Contested Identities: Power and the Fictions of Ethnicity, Ethnography and History in Rwanda

By Jefremovas, Villia | Anthropologica, January 1, 1997 | Go to article overview
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Contested Identities: Power and the Fictions of Ethnicity, Ethnography and History in Rwanda


Jefremovas, Villia, Anthropologica


Abstract: This article examines the process through which different interpretations of ethnicity and statehood in Rwanda have been used to create and justify policies of exclusion, inclusion and claims to legitimacy, from the colonial period to the present day. Arguing that the roots of such politics can be found in the politics of the precolonial state, it considers how they have been transformed, not created, by colonial and postcolonial governments. Viewing the representation of ethnicity and statehood over time as fictions of ethnicity, ethnography and history, this article illustrates the process of creation and recreation of these fictions and their impact on Rwandan lives.

In the fall of 1994, during a private conversation, an officer of a large donor organization expressed her amazement to me that two different ministers of the Rwandan Patriotic Front government which had just been installed in Kigali placed the rewriting of history books as a first priority of the government. Given the general devastation found in the country, this seemed an incomprehensible priority to her. She asked me why this aspect of Rwandan culture was so overwhelmingly important to the current government. Any observer of Rwanda quickly becomes aware of the powerful hold that the interpretation of history and the nature of ethnicity has on any discussion of Rwanda. The origin and meaning of ethnicity in Rwanda, and the nature of the precolonial state have been topics of debate since the first German set foot in the region. For Western observers, these debates have been largely academic, but for the people living in the region these controversies have had serious consequences. Different interpretations of ethnicity and statehood have been used to create and justify policies of exclusion, inclusion and claims to legitimacy, from the colonial period to the present day.

Most recently the whole issue of ethnicity and the precolonial, colonial and postcolonial state in Rwanda has been reopened by the events of 1959-94. In different ways the Rwandans who fled Rwanda in 1959, the Rwandans who remained in Rwanda after 1959, the three successive governments since 1959, the extremists, the opposition and the propagandists of the various political parties in the region, and politicians in the neighbouring countries have interpreted and reinterpreted the "history" of the precolonial and colonial state to justify various policies and actions.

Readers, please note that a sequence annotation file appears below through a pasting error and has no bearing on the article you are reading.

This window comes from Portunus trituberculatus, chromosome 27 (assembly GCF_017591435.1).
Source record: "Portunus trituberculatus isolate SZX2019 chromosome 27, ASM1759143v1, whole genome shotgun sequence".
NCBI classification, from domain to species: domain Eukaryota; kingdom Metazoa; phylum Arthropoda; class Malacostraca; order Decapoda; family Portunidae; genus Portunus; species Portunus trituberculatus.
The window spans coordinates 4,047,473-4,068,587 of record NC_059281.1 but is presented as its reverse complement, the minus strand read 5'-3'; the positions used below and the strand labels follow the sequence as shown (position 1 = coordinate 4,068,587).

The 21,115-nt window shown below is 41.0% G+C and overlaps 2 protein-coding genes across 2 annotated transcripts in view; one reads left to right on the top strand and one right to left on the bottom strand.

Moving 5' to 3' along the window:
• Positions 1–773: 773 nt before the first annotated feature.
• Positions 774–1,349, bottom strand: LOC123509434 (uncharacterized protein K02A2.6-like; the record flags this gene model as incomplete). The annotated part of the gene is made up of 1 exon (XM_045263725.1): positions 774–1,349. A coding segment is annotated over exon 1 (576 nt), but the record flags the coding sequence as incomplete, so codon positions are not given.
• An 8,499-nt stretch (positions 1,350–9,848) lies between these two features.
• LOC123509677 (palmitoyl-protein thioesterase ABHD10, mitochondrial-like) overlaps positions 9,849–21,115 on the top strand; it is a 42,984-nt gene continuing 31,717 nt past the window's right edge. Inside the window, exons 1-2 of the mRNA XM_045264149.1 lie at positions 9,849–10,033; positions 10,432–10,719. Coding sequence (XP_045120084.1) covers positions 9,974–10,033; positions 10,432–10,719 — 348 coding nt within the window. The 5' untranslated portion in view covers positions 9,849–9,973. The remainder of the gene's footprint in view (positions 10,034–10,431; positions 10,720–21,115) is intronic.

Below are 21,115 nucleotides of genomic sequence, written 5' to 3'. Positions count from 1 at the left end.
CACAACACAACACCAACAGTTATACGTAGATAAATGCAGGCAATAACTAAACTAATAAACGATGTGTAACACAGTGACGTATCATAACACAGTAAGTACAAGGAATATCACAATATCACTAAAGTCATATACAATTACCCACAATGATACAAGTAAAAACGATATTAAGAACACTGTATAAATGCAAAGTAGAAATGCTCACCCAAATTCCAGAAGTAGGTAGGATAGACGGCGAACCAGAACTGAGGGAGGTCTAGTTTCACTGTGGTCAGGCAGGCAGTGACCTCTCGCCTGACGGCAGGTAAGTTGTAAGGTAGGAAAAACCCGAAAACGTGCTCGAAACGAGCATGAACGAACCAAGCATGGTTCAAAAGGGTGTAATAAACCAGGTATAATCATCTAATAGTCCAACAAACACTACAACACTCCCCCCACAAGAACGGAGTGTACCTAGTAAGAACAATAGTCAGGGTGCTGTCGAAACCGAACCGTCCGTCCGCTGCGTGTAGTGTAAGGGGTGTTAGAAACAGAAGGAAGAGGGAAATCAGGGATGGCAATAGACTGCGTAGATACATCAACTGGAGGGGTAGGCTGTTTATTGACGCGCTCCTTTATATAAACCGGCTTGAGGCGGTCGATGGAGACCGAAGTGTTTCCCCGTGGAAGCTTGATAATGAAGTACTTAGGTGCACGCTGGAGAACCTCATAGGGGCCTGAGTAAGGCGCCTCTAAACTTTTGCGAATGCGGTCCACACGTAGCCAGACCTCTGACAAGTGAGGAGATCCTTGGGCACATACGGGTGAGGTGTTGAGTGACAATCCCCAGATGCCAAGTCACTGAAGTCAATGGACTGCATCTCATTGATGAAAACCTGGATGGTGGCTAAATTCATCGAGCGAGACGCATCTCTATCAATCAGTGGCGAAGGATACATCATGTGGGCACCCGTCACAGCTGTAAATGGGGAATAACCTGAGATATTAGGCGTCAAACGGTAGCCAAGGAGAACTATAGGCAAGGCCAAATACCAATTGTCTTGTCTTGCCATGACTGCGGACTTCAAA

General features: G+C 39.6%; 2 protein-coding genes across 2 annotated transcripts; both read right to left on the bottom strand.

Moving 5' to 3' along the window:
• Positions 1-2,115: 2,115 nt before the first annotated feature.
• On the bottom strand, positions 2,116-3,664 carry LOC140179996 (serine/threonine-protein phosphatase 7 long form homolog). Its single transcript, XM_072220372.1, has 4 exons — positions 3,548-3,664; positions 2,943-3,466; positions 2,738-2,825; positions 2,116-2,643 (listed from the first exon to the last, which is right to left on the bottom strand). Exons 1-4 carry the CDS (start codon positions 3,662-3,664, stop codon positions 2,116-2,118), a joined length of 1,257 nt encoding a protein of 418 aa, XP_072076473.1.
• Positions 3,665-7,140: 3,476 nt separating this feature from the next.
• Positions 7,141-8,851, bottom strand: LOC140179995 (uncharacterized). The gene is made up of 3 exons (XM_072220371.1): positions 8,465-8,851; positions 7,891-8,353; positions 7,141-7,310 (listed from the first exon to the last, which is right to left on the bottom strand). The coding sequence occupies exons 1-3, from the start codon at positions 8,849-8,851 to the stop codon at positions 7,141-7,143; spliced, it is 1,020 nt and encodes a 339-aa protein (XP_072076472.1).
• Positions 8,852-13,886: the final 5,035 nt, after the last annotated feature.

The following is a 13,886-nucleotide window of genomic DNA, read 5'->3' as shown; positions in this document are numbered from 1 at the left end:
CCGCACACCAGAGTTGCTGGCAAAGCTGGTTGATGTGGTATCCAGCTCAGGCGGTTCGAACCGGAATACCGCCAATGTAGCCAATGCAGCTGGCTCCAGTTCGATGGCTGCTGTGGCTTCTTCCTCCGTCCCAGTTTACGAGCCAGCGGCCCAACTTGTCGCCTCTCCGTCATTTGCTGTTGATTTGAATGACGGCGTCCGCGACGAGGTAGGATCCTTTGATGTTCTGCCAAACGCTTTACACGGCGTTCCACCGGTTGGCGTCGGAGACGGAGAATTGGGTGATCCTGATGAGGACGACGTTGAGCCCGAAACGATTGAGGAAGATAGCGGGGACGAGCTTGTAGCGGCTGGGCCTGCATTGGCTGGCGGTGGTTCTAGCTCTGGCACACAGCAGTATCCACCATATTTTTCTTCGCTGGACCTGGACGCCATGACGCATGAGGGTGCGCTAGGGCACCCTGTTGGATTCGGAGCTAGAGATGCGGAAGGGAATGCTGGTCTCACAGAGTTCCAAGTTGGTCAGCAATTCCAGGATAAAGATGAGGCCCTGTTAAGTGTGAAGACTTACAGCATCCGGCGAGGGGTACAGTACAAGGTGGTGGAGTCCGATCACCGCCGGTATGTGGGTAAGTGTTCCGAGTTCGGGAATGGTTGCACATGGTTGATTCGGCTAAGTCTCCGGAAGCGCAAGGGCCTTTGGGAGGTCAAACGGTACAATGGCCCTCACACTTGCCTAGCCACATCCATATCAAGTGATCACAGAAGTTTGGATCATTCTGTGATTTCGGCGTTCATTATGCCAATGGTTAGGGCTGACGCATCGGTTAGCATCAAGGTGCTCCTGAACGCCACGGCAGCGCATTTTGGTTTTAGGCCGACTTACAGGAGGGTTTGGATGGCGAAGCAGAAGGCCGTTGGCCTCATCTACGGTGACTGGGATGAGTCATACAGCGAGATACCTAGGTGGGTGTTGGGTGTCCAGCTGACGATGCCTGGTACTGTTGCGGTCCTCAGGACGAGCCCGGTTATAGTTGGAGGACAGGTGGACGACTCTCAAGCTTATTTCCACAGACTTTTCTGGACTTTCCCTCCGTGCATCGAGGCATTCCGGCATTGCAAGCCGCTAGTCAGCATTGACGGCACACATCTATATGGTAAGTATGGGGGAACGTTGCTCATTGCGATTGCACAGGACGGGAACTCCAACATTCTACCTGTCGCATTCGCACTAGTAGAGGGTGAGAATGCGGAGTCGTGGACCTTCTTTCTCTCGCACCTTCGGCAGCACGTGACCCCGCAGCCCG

Viewed through the lens of serious research this whole debate can be seen as a series of fictions: fictions of ethnicity, ethnography and history in Rwanda. Rwanda is a particularly fascinating case, because the manipulation of these fictions has been so transparent, and because it has affected the lives of all the people living in the Great Lakes region of the country. This article will illustrate these characterizations of ethnicity, history and the state in Rwanda and will present an alternative perspective on them, showing how various concepts of ethnicity and "history" have been manipulated by successive governments. It will then consider the genocide in the light of this review.

Fictions of History

Many discussions of Rwandan precolonial history, and of the construction of the precolonial state continue to be highly reductionist (for recent examples see African Rights, 1994; Braeckman, 1994; Destexhe, 1994; Mamdani, 1996). This is due, in part, to the complexity of the subject and the need to make it easily comprehensible, but it is also the result of manipulation for political ends by various groups. Beginning in the precolonial period, intensifying and transmuting under the Belgian colonial period, undergoing further transformation under the first and second Republic and altering again under the current government, the rewriting of history has been a major academic and political project in Rwanda. Central to this project has been the characterization of the nature of precolonial rule, and the role played by various ethnic groups in the precolonial state.

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